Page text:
Stroke patients who call for emergency ambulance more likely to get medical help within treatment window, study finds
Public campaign to reduce the misuse of ambulance services may have influenced some stroke sufferers to avoid calling emergency services, prompting researchers to urge for better education on spotting symptoms
A public campaign to reduce the misuse of ambulance services may have influenced some stroke sufferers not to call emergency services to bring them to hospital when needed, according to a local study.
Research published in a Hong Kong Medical Jour nal article found that of 102 stroke patients who were admitted to hospital between January and June last year, fewer than half – 48 – were admitted to the emergency department by ambulance.
Some patients with stroke symptoms who did not call for an ambulance told researchers they believed there was always “someone who was in greater need of an ambulance”.
“Some patients felt they could still walk, so they chose to go to the hospital by private vehicle,” the study’s lead author Dr Lau Kwok-kwong told the Post. “They didn’t want to use the ambulance after the government asked the public not to misuse the service.”
The patients in the study were admitted to Princess Margaret Hospital’s acute stroke unit.
Since the mid-2000s, the Hong Kong government has run publicity campaigns urging people not to abuse emergency services, and only call them if necessary.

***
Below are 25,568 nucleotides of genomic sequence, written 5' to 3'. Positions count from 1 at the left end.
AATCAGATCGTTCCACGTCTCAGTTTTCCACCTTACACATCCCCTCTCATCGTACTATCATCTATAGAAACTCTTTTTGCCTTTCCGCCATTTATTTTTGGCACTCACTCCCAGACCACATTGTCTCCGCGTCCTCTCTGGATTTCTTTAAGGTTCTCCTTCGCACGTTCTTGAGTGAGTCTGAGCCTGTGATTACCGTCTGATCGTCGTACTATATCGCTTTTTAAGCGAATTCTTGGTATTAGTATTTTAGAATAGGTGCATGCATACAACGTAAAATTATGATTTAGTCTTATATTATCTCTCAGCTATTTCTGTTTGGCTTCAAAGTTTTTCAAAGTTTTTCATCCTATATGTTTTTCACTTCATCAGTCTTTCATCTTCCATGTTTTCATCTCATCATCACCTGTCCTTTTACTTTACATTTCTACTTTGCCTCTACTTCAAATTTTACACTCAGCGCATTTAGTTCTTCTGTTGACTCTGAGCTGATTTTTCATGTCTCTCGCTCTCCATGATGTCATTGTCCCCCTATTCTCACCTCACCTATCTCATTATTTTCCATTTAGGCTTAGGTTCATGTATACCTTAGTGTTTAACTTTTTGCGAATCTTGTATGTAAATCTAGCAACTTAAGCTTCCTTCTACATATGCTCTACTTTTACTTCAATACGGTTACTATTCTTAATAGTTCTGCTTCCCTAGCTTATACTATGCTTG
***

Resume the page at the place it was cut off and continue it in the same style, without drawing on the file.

“Although the original message was not to misuse the ambulance service, the effect was long-lasting,” the article said.
But it highlighted the downside of such thinking and called for greater public education to help people recognise when they were having a stroke and to immediately call an ambulance to take them to the hospital.
Doctors recommend that stroke patients receive treatment within 4½ hours after the onset of the condition. It would take one hour to complete the initial tests and scans at the hospital, further narrowing the window.
The study found that for the 48 patients who were sent to the hospital by ambulance, only slightly more than six in 10 of them managed to get treatment within the recommended therapeutic window of 4 ½ hours after onset of stroke symptoms. But for those who travelled to the hospital by other means, the figure dropped to around just three in 10.
The study also looked at the period of time for one to call for help after stroke symptoms appeared.
While ambulance users took about 1½ hours, to call the emergency services, it took 12 hours for non-ambulance users to reach out for help.
Overall, ambulance users also spent less time in arriving at the hospital’s emergency department and waiting for medical consultation, when compared with non-ambulance users.
Lau, who is also president of the Hong Kong Neurological Society, said more should be done to educate the public on the symptoms of strokes and increase their chances of receiving timely treatment.
He said symptoms included slurred speech, a drooping face and weak or numb limbs. Lau said if someone is experiencing one or more of those symptoms, they should call an ambulance and head to a hospital.
“One should call the ambulance even if they are just feeling a bit uncertain,” said Lau. “Ordinary people should be allowed to be inaccurate sometimes when calling for an ambulance.”
According to information from the Hong Kong Stroke Fund, stroke is the number four cause of death in Hong Kong and kills about 3,000 people a year in the city.